Saturday, August 14, 2004

Johnny Horton

Dude, I am really depressed. So I'm in Nashville, home of country music (which I generally abhor, as I believe I recounted in my previous post). A co-worker and I aer walking around the city at night, and we decide to check out a couple stores. We go into a country music store, where I figure I'll never find anything I would ever want to buy, and we look around a little bit. Just as we're leaving, I remember the one country musician whose work I respect and enjoy -- Johnny Horton, the Singing American! I go back to the music shelves, look through, and sure enough there are a few Horton compilations. I flip through them, and they don't have The Singing American, but all the comps have the three tracks I'm looking for -- The War of New Orleans, North to Alaska, and When It's Springtime In Alaska (It's Forty Below). I grab one of them, and wonder of wonders, I'm buying a CD from a country music store! I should've known never to do that . . .

I listen to my favorite tracks on the way home. "In 1814 we took a little trip / Along with Colonel Jackson down the mighty Mississip". It's hard to believe, but these are formative songs to my musical youth. My Glenwood Bible Church missions trips (to Oklahoma and then Colorado) were the first time I ever heard Ghoti Hook, after the youth pastor put Samson onto one of his mix minidiscs. The Battle of New Orleans was right after that on the mix, so we would listen to one and then the other over and over again. Ask my friend Nick, and he can verify this. Maybe my brother also. Of course, Ghoti Hook would soon serve as my gateway into Christian punk music. For some reason, Johnny Horton never did the same thing for country.

Anyways, back to Nashville. This morning (meaning half-an-hour ago), I stuck the Horton CD in to give it a listen. Just for kicks, I checked out Audioscrobbler to see what it said were similar bands to Johnny. See, I kinda had this theory started up that Johnny Horton bears a secret resemblance to punk music, because I've met a few other punks who appreciate him. I go to his track listing page, and I see this. WHAT?! I do a Google search (I think it's the first time I've typed into Google a word I would never say aloud) and Lileks, a site which I read all the time anyway, confirms it here.

Now I'm stuck. Do I still keep the CD as a memento of my youth? Do I get cynical and realize that one of my biggest musical memories was based on a song by a racist? Arrrgh.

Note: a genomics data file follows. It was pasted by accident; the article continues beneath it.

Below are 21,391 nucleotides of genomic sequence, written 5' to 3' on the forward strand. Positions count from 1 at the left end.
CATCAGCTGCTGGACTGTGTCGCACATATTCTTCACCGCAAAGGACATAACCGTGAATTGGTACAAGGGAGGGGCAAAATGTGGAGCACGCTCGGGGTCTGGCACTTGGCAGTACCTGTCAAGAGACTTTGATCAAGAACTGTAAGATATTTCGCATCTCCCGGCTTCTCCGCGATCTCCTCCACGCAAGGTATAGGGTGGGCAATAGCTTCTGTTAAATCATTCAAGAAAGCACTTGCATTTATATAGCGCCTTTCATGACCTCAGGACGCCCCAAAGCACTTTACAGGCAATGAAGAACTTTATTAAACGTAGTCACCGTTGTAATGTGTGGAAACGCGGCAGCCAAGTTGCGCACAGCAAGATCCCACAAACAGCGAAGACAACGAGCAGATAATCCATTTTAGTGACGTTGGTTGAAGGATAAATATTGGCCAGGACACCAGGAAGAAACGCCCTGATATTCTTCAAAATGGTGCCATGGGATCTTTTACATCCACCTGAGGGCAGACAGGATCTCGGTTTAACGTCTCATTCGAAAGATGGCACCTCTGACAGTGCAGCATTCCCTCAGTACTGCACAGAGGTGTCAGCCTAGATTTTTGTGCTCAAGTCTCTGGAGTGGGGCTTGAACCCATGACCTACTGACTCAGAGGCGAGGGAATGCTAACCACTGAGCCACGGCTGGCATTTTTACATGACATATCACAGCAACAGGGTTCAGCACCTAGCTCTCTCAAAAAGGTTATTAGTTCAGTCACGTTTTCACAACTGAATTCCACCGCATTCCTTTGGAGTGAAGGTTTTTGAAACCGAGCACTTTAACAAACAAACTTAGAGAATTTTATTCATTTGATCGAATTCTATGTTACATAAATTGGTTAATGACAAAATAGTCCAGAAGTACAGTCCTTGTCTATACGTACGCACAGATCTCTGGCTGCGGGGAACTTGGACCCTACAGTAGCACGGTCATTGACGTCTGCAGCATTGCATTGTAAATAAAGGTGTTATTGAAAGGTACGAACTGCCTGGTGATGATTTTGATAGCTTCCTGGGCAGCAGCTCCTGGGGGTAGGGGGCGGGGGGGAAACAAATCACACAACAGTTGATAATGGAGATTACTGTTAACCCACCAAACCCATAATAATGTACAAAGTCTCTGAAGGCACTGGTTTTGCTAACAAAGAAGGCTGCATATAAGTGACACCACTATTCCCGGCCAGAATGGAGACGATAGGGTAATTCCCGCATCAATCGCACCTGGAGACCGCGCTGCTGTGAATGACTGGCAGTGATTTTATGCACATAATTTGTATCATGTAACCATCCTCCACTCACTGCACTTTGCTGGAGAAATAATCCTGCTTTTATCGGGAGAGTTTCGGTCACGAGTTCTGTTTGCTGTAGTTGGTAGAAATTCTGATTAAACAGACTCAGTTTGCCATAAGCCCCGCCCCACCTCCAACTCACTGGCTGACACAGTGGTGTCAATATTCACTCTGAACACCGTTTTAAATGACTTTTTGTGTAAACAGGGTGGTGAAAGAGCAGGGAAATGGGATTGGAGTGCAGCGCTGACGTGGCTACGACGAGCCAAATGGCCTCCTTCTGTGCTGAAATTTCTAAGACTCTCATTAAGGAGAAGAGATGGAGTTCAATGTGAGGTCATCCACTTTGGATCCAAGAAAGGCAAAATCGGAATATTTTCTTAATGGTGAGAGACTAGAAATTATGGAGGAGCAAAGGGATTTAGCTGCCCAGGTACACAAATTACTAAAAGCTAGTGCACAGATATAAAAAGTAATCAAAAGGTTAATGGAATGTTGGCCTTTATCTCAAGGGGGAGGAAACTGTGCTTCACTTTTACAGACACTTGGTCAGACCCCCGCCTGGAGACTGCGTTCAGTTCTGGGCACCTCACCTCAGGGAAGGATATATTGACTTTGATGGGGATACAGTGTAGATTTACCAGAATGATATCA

Lessons to learn: (1) Always check your musicians online before a purchase. (2) Someone online will always have had the same experience that you've just had, and will have written on it better than you will. (3) Never buy music from country music stores.


Anonymous said...

That is terribly disgusting. I can't believe people can be so cruel. Hmmm I wouldn't know what to do if it were me. I guess my first thought would be to just copy whatever songs I do want to the computer and then completely destroy the actual cd. But even just ripping the music and keeping it on the computer is a way of supporting the artist... and I don't think I could ever bring myself to support someone so judgmental and low... soooo I'd prolly just end up getting rid of it altogether.
I'm not much help. lol.


UndercoverPunk said...

Forgot to say that Johnny Horton has been dead for over forty years. I don't know whether that makes a difference in your thoughts, Chrissy, or in anyone else's.

Anonymous said...

Well dead or not, it still doesn't seem right to me somehow. I didn't necessarily mean supporting him financially, I just meant him and his work in general. I dunno, my grandfather can have some pretty racist views at times but I never got rid of him. lol. Though he was never quite as harsh as johnny. I just really really hate that word. It's been used on some of my closest friends and it's just so boorish and crass. But I guess around the time he lived, a lot more people shared his opinion than they do now, but that still doesn't justify it.

Yea, I really am no help at all... just a rambler. lol.

UndercoverPunk said...

I should probably update this, since I'm getting a Google hit or two on this.

JOHNNY HORTON WAS NOT A RACIST. There was an artist in the South, by the stage name of Johnny Rebel, whose songs were very racist and offensive. Because (1) both artists' first names were Johnny, (2) Horton had a song titled "Johnny Rebel", and (3) the two artists' musical styles are similar, many people including myself have confused the two. But they are different people.

Anonymous said...

Yeah, real racists probably get tickled thinking Johnny Horton was a racist, file-sharing songs with his name attached.

For the record, his late 50s songs were rockabilly country styled, meaning RnB based. No real rockabilly can be a racist (unless as a commercial move - which rockabilly never is!). If anyone is interested in the early rockin' songs, check out a double CD 'Honky Tonk Man'. The first CD is your ticket.

-David in Texas